One well wrapped and ready for the next season was a native young Hickory Tussock Caterpillar. Do you see the detached hairs above it on the yet unmunched half of the Sweet-fern leaf? In a way, tussocks remind me of porcupines for their hairs are barbed like a porky’s quills and can easily detach.

Though most that I’ve been seeing are about one inch long, I discovered one that was at least three inches and perhaps considering using the hairs to spin a cocoon.

Recently friends and I commented that we hadn’t seen many of these caterpillars this year and then we recalled that last year’s prolific sightings occurred late summer/early fall. The good news is this: though they defoliate many tree species including but not limited to hickories, they do so at a time when the trees are preparing to shut down and so no overall harm seems to be done. And being native, they are subject to natural enemies so we can only hope that this year’s prevalence is much lower.

Mind you, as the morning progressed, there were a few pollinators on the move including this tiny hoverfly upon an aster. Though they don’t have pollen baskets and can’t carry as much pollen as a bee might, hoverflies visit so many flowers that they are seen as pollinator champions.

As my search continued, I stumbled upon a female Katydid walking along a wooden fence. Katydids’ antennae are long (as in at least the length of the body) and thin, thus differentiating them from their grasshopper cousins.

Another way to identify one is the camouflaged leafy structure of their wings, much resembling the veined foliage upon which they spend their time dining. And this one–a female, so proclaimed because of its thick, upwardly curved ovipositor (egg-laying structure).

Under the same fence post, a grasshopper did rest, its antennae much shorter.

What surprised me most as I explored one place and then another and another: the variety of dragonflies that still did fly. I’m rather partial to a few, including this male Pondhawk Darner with its greenish face and white claspers. If only his gal had been around, they would have made a handsome couple.

In another spot a Paper Wasp paused. Watch its hind legs.

Ever so slowly . . .

it practiced . . .

Edward Scissorhands moves. Paper Wasps are pollinators and I had to wonder if it was transferring some pollen on its legs in wasp-ballet style.

Finding a few pollinators and other insects was fun, but the creme de la creme of this morning’s expedition was time spent with so many Autumn Meadowhawks who shared every trail I walked.

Not only do Autumn Meadowhawks have yellowish legs, but their coloration matches the newly formed American Beech buds, making their timing seem serendipitous.

Being a coolish morning, I thought I might entice at least one upon my hand for they seek heat. These are wee dragons as you can see by the size of this female.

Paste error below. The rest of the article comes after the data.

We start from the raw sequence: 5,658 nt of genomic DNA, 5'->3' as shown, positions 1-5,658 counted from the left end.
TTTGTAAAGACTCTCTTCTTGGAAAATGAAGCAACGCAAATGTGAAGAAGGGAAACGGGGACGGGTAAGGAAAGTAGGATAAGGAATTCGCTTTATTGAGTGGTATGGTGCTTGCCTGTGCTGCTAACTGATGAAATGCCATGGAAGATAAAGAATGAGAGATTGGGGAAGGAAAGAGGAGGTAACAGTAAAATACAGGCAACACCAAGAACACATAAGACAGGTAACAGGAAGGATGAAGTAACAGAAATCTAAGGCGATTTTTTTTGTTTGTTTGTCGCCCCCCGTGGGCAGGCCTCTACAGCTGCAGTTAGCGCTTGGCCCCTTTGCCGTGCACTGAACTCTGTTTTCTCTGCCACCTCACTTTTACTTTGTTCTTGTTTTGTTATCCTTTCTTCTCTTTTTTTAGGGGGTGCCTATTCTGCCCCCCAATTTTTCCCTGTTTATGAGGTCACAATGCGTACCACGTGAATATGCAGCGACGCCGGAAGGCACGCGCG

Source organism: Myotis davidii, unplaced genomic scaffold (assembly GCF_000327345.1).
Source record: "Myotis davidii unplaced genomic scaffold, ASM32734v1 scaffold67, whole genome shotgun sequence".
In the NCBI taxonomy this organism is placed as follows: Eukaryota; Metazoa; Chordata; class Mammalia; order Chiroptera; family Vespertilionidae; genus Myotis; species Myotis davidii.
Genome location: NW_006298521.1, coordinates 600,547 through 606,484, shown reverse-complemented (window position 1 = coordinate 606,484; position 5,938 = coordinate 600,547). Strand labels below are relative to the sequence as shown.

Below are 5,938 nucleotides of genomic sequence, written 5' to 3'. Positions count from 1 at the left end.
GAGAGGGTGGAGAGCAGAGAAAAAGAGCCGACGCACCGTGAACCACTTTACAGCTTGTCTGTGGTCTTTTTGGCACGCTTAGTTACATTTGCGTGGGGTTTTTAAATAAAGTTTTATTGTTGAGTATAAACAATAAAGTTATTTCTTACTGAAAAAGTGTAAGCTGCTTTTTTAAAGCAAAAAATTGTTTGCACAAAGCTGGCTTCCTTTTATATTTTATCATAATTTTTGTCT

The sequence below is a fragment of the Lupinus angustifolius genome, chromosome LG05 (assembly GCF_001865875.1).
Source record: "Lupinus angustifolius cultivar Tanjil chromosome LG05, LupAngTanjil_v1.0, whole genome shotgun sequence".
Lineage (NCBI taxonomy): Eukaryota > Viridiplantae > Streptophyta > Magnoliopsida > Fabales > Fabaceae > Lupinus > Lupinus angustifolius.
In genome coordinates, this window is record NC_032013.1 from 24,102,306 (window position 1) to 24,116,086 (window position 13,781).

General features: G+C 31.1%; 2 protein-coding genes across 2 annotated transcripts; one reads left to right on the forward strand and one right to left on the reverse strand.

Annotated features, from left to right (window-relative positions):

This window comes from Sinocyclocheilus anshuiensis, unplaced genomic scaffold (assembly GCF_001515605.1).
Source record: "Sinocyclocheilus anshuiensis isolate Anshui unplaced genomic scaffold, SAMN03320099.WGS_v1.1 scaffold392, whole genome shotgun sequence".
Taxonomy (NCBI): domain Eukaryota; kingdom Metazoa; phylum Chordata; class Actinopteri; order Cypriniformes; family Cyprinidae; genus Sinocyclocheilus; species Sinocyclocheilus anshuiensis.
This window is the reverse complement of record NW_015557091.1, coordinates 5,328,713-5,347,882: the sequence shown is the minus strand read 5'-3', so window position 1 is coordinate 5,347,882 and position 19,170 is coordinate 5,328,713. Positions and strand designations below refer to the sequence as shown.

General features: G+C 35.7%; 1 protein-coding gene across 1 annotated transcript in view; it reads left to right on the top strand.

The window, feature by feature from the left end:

I swear she smiled at me. I smiled back.

While prowling for pollinators . . . I made some great finds and my morning search was well rewarded.

Resurrection

I warned you that last week’s Cemetery Cicada Celebration would be revised. And so it was. Over and over again as is my custom.

But the thing is that last week I took part in a poetry workshop offered through Greater Lovell Land Trust by Poet Judith Steinbergh. The title of the workshop was “Caring for Our Earth and Waters.” Judy shared various poems with us through a remote gathering and asked us to read them aloud while thinking “about what we might visualize from the images, and how the sounds and form blend together with the image and feeling.”

She encouraged us to make notes and suggested some different approaches: speak to the subject; become the subject; instruct the reader; show feelings toward the subject. She even gave us some beginnings and endings that might inspire us to begin.

And then she concluded with “Poetry Revision Guidelines,” which included such practices as reading the poem aloud several times, questioning whether or not the opening was strong enough, maintaining focus, creating images the reader could visualize, using tight language, finding a rhythm, helping the reader gain insight, and providing appropriate breaks.

We had one week to write a poem, submit it to Judy for comments, and then the big night would come: The Reading.

Just as it’s scary to publish in this blog manner or via Lake Living magazine and other avenues I’ve used over the years, it’s equally terrifying to read aloud–especially when you can see yourself on the computer screen.

But that’s what some of us did the other night for the remote Poetry Reading and you can watch and listen in: GLLT Poetry Reading 2020

My original subject was a pine tree, but after watching the magical emergence of cicadas last week, I knew I had to write about that experience. Figuring out the angle was much more difficult and I tried a variety of avenues. In the end, I chose a style that works best for me, teaching through imagery.